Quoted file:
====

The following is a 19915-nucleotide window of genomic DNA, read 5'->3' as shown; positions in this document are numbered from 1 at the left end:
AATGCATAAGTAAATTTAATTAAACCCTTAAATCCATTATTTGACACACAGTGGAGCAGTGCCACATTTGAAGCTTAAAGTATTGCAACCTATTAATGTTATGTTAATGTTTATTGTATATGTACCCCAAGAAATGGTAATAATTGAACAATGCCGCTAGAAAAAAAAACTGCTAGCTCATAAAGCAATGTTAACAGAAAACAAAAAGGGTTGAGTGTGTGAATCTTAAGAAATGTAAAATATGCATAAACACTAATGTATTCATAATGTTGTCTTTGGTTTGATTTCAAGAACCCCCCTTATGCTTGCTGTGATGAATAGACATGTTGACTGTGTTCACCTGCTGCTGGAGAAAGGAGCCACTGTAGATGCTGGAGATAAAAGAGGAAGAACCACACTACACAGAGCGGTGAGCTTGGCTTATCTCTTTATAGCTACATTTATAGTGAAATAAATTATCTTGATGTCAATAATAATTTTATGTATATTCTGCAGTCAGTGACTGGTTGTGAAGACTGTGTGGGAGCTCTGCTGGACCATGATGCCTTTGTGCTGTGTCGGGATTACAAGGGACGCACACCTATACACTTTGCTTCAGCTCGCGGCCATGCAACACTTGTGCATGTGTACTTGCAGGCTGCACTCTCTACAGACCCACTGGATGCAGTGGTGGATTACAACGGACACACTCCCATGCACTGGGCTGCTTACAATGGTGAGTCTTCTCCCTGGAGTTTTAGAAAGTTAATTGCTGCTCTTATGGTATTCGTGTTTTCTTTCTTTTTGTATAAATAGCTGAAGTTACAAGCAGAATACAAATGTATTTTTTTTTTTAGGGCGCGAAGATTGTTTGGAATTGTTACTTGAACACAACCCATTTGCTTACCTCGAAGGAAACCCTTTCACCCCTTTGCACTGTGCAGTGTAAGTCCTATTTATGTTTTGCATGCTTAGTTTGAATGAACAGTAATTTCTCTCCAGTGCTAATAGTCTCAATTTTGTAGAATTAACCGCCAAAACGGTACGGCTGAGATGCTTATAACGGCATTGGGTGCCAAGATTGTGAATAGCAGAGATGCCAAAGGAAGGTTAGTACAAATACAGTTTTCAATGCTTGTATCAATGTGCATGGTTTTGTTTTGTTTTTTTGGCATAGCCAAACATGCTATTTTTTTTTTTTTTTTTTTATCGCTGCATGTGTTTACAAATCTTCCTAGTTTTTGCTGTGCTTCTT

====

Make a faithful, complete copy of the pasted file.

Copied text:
The following is a 19915-nucleotide window of genomic DNA, read 5'->3' as shown; positions in this document are numbered from 1 at the left end:
AATGCATAAGTAAATTTAATTAAACCCTTAAATCCATTATTTGACACACAGTGGAGCAGTGCCACATTTGAAGCTTAAAGTATTGCAACCTATTAATGTTATGTTAATGTTTATTGTATATGTACCCCAAGAAATGGTAATAATTGAACAATGCCGCTAGAAAAAAAAACTGCTAGCTCATAAAGCAATGTTAACAGAAAACAAAAAGGGTTGAGTGTGTGAATCTTAAGAAATGTAAAATATGCATAAACACTAATGTATTCATAATGTTGTCTTTGGTTTGATTTCAAGAACCCCCCTTATGCTTGCTGTGATGAATAGACATGTTGACTGTGTTCACCTGCTGCTGGAGAAAGGAGCCACTGTAGATGCTGGAGATAAAAGAGGAAGAACCACACTACACAGAGCGGTGAGCTTGGCTTATCTCTTTATAGCTACATTTATAGTGAAATAAATTATCTTGATGTCAATAATAATTTTATGTATATTCTGCAGTCAGTGACTGGTTGTGAAGACTGTGTGGGAGCTCTGCTGGACCATGATGCCTTTGTGCTGTGTCGGGATTACAAGGGACGCACACCTATACACTTTGCTTCAGCTCGCGGCCATGCAACACTTGTGCATGTGTACTTGCAGGCTGCACTCTCTACAGACCCACTGGATGCAGTGGTGGATTACAACGGACACACTCCCATGCACTGGGCTGCTTACAATGGTGAGTCTTCTCCCTGGAGTTTTAGAAAGTTAATTGCTGCTCTTATGGTATTCGTGTTTTCTTTCTTTTTGTATAAATAGCTGAAGTTACAAGCAGAATACAAATGTATTTTTTTTTTTAGGGCGCGAAGATTGTTTGGAATTGTTACTTGAACACAACCCATTTGCTTACCTCGAAGGAAACCCTTTCACCCCTTTGCACTGTGCAGTGTAAGTCCTATTTATGTTTTGCATGCTTAGTTTGAATGAACAGTAATTTCTCTCCAGTGCTAATAGTCTCAATTTTGTAGAATTAACCGCCAAAACGGTACGGCTGAGATGCTTATAACGGCATTGGGTGCCAAGATTGTGAATAGCAGAGATGCCAAAGGAAGGTTAGTACAAATACAGTTTTCAATGCTTGTATCAATGTGCATGGTTTTGTTTTGTTTTTTTGGCATAGCCAAACATGCTATTTTTTTTTTTTTTTTTTTATCGCTGCATGTGTTTACAAATCTTCCTAGTTTTTGCTGTGCTTCTT